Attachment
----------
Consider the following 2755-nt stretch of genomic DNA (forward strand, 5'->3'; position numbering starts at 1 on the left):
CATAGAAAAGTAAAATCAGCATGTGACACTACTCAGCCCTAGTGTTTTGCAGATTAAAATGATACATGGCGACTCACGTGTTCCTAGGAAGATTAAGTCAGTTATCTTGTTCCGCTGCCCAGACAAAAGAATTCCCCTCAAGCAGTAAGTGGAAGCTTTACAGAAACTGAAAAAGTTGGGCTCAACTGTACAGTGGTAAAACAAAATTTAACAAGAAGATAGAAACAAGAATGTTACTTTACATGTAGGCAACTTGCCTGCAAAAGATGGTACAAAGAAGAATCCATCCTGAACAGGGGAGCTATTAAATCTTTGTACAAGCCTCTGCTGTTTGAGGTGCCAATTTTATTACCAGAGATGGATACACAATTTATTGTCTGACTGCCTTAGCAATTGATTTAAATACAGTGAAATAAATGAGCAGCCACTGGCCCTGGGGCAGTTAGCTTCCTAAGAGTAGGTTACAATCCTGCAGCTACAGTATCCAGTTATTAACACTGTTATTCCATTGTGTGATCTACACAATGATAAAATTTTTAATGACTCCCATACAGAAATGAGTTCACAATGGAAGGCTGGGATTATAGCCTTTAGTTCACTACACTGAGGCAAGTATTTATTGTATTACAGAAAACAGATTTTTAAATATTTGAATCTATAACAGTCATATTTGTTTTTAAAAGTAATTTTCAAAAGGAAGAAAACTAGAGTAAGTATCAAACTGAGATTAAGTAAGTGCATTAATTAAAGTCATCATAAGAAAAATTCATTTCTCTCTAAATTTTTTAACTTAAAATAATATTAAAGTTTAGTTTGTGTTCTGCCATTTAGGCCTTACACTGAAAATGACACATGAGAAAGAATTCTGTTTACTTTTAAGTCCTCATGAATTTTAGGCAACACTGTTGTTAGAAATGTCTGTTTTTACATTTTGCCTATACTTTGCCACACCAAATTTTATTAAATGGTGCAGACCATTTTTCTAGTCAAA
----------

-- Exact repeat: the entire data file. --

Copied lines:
Consider the following 2755-nt stretch of genomic DNA (forward strand, 5'->3'; position numbering starts at 1 on the left):
CATAGAAAAGTAAAATCAGCATGTGACACTACTCAGCCCTAGTGTTTTGCAGATTAAAATGATACATGGCGACTCACGTGTTCCTAGGAAGATTAAGTCAGTTATCTTGTTCCGCTGCCCAGACAAAAGAATTCCCCTCAAGCAGTAAGTGGAAGCTTTACAGAAACTGAAAAAGTTGGGCTCAACTGTACAGTGGTAAAACAAAATTTAACAAGAAGATAGAAACAAGAATGTTACTTTACATGTAGGCAACTTGCCTGCAAAAGATGGTACAAAGAAGAATCCATCCTGAACAGGGGAGCTATTAAATCTTTGTACAAGCCTCTGCTGTTTGAGGTGCCAATTTTATTACCAGAGATGGATACACAATTTATTGTCTGACTGCCTTAGCAATTGATTTAAATACAGTGAAATAAATGAGCAGCCACTGGCCCTGGGGCAGTTAGCTTCCTAAGAGTAGGTTACAATCCTGCAGCTACAGTATCCAGTTATTAACACTGTTATTCCATTGTGTGATCTACACAATGATAAAATTTTTAATGACTCCCATACAGAAATGAGTTCACAATGGAAGGCTGGGATTATAGCCTTTAGTTCACTACACTGAGGCAAGTATTTATTGTATTACAGAAAACAGATTTTTAAATATTTGAATCTATAACAGTCATATTTGTTTTTAAAAGTAATTTTCAAAAGGAAGAAAACTAGAGTAAGTATCAAACTGAGATTAAGTAAGTGCATTAATTAAAGTCATCATAAGAAAAATTCATTTCTCTCTAAATTTTTTAACTTAAAATAATATTAAAGTTTAGTTTGTGTTCTGCCATTTAGGCCTTACACTGAAAATGACACATGAGAAAGAATTCTGTTTACTTTTAAGTCCTCATGAATTTTAGGCAACACTGTTGTTAGAAATGTCTGTTTTTACATTTTGCCTATACTTTGCCACACCAAATTTTATTAAATGGTGCAGACCATTTTTCTAGTCAAA